By Chelsea Carman
When I applied to APHL’s Infectious Diseases Laboratory Fellowship in 2017, I had no idea I’d find myself spending three weeks in Nantes, France, with a leading expert in norovirus detection in oysters. While I love to travel, and France had been on my list of places to explore, I never anticipated that I would have this opportunity during my fellowship or that the opportunity would be made possible through the network of researchers connected through it.
I began my year-long fellowship at the Massachusetts Department of Public Health State Laboratory last summer. Less than a year before, the state faced a norovirus outbreak linked to consumption of raw oysters from Wellfleet, MA. Oysters are filter feeders, so whatever is in their surrounding environment will filter through their body and possibly bioaccumulate, (i.e., accumulate in the oyster rather than being excreted). When people eat the oysters raw, they can be exposed to a potentially infectious dose of the virus.
The state public health lab did not have a protocol to test oysters for norovirus, so I was tasked with this project. I was invited to visit the Shellfish Purification Plant in Newburyport, MA, which is the oldest depuration facility in the world and the largest in the US. I thought this hour and a half trip to the tip of Plum Island on the north shore of Massachusetts would be the furthest I would travel during this fellowship, and was happy to enjoy this fascinating field trip.
As part of my research, I began contacting experts in similar fields. Upon connecting with an international expert in norovirus detection in oysters, I was invited to visit and train at IFREMER, a French research and national reference lab. I was thrilled to accept!
A few months later I was in Nantes, France, a beautiful and green city on the Loire River, approximately 30 miles inland from the western Atlantic coast. There I spent three weeks learning the ISO method for detection of norovirus in oysters along with another visiting researcher from Morocco. I also learned about other research projects at the lab, and its responsibilities as a national reference lab.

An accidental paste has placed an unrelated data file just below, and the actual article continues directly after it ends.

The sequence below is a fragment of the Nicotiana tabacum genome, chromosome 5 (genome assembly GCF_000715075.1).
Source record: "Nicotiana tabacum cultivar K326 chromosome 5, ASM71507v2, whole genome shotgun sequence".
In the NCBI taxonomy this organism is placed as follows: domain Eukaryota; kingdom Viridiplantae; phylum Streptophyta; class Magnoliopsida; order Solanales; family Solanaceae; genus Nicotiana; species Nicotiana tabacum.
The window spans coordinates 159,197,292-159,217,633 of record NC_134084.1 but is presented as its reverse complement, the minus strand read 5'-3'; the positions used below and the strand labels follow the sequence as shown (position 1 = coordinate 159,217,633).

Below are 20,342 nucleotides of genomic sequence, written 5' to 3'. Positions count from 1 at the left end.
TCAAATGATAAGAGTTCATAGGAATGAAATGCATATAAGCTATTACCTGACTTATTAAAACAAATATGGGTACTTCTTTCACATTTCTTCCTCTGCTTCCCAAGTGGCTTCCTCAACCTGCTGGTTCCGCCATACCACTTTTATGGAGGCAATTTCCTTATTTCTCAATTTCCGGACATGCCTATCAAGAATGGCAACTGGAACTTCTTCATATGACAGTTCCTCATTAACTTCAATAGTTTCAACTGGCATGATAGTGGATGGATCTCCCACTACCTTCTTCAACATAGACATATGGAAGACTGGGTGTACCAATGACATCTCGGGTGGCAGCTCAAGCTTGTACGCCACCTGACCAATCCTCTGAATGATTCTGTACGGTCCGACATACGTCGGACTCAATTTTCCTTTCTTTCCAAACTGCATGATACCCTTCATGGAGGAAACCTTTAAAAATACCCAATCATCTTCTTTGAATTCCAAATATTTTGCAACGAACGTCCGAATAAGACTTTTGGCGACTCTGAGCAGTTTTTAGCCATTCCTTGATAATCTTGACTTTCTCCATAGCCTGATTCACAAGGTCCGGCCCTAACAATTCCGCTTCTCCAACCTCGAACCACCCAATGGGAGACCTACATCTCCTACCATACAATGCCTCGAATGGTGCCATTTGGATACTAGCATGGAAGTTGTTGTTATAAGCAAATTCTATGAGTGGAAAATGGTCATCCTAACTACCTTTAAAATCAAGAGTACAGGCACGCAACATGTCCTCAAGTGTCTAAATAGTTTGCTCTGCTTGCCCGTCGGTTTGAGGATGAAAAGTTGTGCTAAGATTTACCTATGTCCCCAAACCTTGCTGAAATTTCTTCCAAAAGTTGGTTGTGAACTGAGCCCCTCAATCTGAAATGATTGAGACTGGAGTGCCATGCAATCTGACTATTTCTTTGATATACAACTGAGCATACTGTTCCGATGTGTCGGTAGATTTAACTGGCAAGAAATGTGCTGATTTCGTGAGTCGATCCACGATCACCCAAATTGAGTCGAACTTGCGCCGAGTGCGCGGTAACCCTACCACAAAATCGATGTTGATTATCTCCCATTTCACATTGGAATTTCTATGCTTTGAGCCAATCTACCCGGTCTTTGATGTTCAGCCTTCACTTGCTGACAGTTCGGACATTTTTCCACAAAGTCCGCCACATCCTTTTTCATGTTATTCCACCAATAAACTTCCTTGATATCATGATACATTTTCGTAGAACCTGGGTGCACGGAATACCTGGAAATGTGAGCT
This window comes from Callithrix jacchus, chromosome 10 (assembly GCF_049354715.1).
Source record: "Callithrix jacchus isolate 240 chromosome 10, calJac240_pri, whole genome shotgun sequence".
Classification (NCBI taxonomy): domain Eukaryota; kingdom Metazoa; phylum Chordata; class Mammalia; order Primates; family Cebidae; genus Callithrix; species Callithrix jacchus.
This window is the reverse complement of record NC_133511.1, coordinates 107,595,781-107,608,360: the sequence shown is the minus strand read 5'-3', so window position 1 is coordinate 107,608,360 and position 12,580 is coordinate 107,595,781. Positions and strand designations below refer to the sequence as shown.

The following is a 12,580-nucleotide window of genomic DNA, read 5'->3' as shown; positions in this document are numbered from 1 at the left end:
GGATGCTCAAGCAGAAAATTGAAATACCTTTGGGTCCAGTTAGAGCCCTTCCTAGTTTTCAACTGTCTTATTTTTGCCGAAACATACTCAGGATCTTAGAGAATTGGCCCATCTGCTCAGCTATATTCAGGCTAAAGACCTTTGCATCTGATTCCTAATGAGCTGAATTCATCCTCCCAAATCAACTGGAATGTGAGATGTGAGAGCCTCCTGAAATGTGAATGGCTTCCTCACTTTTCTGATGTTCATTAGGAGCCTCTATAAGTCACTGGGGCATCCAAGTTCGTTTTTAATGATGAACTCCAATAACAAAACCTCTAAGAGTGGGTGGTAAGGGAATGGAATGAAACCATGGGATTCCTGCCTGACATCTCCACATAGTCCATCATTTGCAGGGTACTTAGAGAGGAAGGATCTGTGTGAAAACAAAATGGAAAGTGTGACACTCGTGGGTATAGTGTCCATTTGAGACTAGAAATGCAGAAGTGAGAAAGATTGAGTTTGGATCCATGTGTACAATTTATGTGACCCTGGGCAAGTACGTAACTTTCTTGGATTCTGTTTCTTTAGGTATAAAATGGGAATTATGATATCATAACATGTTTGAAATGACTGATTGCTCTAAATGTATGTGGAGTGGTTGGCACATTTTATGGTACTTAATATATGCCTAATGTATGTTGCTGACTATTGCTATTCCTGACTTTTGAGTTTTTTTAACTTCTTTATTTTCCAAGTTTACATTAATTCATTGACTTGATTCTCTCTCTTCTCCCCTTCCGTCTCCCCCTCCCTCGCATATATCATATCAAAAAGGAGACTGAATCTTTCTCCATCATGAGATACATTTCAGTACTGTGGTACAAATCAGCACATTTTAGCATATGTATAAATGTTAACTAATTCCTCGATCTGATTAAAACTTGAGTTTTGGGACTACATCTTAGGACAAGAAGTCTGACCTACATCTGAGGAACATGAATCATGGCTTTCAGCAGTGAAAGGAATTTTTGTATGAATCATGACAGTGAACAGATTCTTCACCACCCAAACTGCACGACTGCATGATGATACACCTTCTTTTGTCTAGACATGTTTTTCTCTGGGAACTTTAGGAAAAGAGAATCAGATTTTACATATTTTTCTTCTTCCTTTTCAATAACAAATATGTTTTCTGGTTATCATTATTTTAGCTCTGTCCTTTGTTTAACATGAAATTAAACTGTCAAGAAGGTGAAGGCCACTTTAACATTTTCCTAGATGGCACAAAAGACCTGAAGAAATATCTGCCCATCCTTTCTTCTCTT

On my second day there, the public transportation workers went on strike, so I joined some of the lab scientists and walked to work through the morning mist on a forest trail. I happened to mention that it was my birthday that day, and soon one of the students had organized a group dinner to celebrate. I gained a strong sense of inclusiveness from the group and had a truly memorable experience. It was wonderful to be able to ask as many questions as I wanted about their work (sometimes with the aid of Google translate because my French was quite limited), which was enormously helpful for my own project.
From my time training in the IFREMER lab, I learned the nuances of dissecting out the digestive tissue of an oyster, as well as two different homogenization and ribonucleic acid (RNA) extraction techniques. It was an opportunity to work with people that routinely work with both oysters and norovirus. While I could have read and interpreted the protocols from Massachusetts, it was extremely helpful to observe the intricate steps and ask the experts questions to fully understand the protocol. I’m now back in Massachusetts and have implemented much of what I learned into my project.
Once I returned and shared my experience with friends and family, they had one question for me: Do I still eat oysters? I did eat oysters but then I started finding live pea crabs inside them. Pea crabs are a parasite in the oyster and I felt they represented a large physical manifestation of all the other potential parasites, bacteria or viruses that can reside in oysters. That was enough to make me avoid them, at least for a while. I might begin eating them again after I complete this project; I’m still young and have a relatively good immune system to protect me from whatever might be lurking in an oyster!